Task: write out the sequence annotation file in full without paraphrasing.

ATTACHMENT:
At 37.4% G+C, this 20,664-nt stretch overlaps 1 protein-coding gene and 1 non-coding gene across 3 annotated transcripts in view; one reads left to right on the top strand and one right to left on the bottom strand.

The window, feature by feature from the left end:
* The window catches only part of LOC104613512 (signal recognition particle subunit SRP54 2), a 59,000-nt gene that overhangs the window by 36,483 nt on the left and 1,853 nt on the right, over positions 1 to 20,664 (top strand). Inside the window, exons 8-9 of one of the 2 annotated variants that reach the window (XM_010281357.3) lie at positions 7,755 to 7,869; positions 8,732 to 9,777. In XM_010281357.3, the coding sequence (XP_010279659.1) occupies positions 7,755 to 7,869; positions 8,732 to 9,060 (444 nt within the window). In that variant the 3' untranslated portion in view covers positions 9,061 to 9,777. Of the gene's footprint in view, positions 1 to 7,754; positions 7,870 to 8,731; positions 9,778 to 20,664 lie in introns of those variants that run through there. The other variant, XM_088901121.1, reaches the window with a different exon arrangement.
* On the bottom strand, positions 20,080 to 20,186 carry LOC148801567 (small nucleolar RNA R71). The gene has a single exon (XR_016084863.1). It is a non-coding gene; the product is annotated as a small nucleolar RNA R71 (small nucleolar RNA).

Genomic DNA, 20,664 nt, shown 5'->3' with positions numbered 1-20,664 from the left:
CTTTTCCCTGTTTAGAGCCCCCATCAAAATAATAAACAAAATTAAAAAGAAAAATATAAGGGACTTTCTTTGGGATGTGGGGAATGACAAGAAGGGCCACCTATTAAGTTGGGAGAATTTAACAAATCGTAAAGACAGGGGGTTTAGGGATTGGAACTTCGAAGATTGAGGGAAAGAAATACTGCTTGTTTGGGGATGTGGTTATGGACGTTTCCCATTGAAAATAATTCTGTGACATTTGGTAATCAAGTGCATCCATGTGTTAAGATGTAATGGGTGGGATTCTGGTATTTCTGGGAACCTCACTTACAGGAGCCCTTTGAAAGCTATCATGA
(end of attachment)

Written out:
At 37.4% G+C, this 20,664-nt stretch overlaps 1 protein-coding gene and 1 non-coding gene across 3 annotated transcripts in view; one reads left to right on the top strand and one right to left on the bottom strand.

The window, feature by feature from the left end:
* The window catches only part of LOC104613512 (signal recognition particle subunit SRP54 2), a 59,000-nt gene that overhangs the window by 36,483 nt on the left and 1,853 nt on the right, over positions 1 to 20,664 (top strand). Inside the window, exons 8-9 of one of the 2 annotated variants that reach the window (XM_010281357.3) lie at positions 7,755 to 7,869; positions 8,732 to 9,777. In XM_010281357.3, the coding sequence (XP_010279659.1) occupies positions 7,755 to 7,869; positions 8,732 to 9,060 (444 nt within the window). In that variant the 3' untranslated portion in view covers positions 9,061 to 9,777. Of the gene's footprint in view, positions 1 to 7,754; positions 7,870 to 8,731; positions 9,778 to 20,664 lie in introns of those variants that run through there. The other variant, XM_088901121.1, reaches the window with a different exon arrangement.
* On the bottom strand, positions 20,080 to 20,186 carry LOC148801567 (small nucleolar RNA R71). The gene has a single exon (XR_016084863.1). It is a non-coding gene; the product is annotated as a small nucleolar RNA R71 (small nucleolar RNA).

Genomic DNA, 20,664 nt, shown 5'->3' with positions numbered 1-20,664 from the left:
CTTTTCCCTGTTTAGAGCCCCCATCAAAATAATAAACAAAATTAAAAAGAAAAATATAAGGGACTTTCTTTGGGATGTGGGGAATGACAAGAAGGGCCACCTATTAAGTTGGGAGAATTTAACAAATCGTAAAGACAGGGGGTTTAGGGATTGGAACTTCGAAGATTGAGGGAAAGAAATACTGCTTGTTTGGGGATGTGGTTATGGACGTTTCCCATTGAAAATAATTCTGTGACATTTGGTAATCAAGTGCATCCATGTGTTAAGATGTAATGGGTGGGATTCTGGTATTTCTGGGAACCTCACTTACAGGAGCCCTTTGAAAGCTATCATGA